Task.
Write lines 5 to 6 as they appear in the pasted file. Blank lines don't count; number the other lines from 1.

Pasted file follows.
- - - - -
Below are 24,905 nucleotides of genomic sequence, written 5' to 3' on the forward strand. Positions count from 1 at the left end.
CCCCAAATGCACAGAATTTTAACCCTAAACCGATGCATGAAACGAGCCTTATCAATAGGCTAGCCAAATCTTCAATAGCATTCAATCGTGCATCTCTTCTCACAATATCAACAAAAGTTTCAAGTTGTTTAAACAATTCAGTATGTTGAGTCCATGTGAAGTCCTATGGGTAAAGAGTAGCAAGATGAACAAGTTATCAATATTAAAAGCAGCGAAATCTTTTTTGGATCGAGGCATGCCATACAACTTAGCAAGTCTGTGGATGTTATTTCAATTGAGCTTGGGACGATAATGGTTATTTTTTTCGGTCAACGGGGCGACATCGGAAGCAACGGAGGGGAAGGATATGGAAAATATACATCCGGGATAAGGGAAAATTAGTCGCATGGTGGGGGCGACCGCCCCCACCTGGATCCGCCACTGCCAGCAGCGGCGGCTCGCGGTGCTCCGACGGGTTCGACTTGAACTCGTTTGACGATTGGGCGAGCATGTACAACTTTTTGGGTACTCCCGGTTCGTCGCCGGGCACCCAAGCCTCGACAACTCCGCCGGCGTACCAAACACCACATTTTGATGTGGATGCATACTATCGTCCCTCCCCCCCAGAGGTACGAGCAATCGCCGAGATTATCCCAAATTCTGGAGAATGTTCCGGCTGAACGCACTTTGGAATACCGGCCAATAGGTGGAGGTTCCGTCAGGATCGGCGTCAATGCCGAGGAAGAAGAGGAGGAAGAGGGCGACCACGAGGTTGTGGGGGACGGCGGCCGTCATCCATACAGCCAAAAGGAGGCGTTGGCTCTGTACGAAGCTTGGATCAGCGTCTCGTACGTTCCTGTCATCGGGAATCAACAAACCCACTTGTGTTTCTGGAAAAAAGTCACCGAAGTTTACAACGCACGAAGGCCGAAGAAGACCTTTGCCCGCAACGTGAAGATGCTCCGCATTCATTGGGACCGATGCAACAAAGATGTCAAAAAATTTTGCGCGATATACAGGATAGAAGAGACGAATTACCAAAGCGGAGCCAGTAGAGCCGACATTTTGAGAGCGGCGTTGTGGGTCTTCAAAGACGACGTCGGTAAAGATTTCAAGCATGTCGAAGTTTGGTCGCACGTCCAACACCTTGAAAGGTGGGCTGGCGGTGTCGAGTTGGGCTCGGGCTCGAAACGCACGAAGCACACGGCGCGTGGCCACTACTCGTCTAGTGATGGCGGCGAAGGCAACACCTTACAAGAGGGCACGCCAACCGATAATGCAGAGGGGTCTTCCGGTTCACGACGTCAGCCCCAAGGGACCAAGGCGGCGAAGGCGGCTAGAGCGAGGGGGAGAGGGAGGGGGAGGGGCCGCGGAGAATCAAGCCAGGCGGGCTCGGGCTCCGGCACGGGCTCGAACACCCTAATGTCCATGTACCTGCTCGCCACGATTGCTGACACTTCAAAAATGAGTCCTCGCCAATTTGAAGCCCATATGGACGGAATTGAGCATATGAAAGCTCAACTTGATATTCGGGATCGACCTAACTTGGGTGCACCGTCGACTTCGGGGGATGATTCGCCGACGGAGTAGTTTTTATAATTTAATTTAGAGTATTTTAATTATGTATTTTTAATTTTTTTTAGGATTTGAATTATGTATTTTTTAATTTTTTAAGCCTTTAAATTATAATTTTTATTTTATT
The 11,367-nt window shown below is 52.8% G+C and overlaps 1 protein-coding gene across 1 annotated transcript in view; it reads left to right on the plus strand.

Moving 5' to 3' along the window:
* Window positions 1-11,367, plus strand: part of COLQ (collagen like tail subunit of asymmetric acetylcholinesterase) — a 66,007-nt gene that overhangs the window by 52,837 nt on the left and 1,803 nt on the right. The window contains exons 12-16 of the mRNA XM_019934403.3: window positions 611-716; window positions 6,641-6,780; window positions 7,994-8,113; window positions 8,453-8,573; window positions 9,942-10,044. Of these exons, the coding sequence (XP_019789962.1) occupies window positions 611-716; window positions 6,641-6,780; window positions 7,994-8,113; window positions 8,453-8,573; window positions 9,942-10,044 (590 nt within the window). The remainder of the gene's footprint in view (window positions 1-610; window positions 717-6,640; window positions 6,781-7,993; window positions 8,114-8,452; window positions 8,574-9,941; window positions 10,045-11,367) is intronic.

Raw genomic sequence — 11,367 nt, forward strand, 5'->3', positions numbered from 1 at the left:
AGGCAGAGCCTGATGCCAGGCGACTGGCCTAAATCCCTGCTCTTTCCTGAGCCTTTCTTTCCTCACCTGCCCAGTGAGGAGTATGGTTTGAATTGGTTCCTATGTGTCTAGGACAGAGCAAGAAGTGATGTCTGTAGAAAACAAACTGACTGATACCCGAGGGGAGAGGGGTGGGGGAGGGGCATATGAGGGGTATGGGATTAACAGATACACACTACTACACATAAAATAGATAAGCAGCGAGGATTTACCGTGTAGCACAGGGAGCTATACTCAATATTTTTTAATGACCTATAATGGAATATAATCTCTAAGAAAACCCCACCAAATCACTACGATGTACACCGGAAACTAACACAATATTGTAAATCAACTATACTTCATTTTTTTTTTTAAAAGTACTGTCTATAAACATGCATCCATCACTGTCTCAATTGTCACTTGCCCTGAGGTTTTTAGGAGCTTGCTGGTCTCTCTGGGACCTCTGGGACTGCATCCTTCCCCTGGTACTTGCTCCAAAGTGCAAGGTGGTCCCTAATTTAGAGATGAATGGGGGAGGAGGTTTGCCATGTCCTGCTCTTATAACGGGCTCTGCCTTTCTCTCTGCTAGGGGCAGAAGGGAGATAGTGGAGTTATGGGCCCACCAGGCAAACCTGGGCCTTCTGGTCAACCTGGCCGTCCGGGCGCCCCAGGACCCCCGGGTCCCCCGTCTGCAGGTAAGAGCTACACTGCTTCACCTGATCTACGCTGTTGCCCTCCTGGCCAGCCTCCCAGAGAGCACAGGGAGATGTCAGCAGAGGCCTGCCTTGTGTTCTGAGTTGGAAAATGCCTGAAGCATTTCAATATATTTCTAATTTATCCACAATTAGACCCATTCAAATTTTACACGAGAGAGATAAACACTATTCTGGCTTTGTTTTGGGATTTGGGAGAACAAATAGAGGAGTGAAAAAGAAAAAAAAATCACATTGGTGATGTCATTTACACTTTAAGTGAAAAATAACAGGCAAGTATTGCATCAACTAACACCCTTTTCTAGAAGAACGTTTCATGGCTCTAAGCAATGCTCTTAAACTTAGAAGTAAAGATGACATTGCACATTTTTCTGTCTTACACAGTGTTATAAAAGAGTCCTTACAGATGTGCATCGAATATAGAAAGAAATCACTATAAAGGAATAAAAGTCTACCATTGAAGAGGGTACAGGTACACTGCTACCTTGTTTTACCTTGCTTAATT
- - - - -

* Window positions 1-11,367, plus strand: part of COLQ (collagen like tail subunit of asymmetric acetylcholinesterase) — a 66,007-nt gene that overhangs the window by 52,837 nt on the left and 1,803 nt on the right. The window contains exons 12-16 of the mRNA XM_019934403.3: window positions 611-716; window positions 6,641-6,780; window positions 7,994-8,113; window positions 8,453-8,573; window positions 9,942-10,044. Of these exons, the coding sequence (XP_019789962.1) occupies window positions 611-716; window positions 6,641-6,780; window positions 7,994-8,113; window positions 8,453-8,573; window positions 9,942-10,044 (590 nt within the window). The remainder of the gene's footprint in view (window positions 1-610; window positions 717-6,640; window positions 6,781-7,993; window positions 8,114-8,452; window positions 8,574-9,941; window positions 10,045-11,367) is intronic.

Raw genomic sequence — 11,367 nt, forward strand, 5'->3', positions numbered from 1 at the left: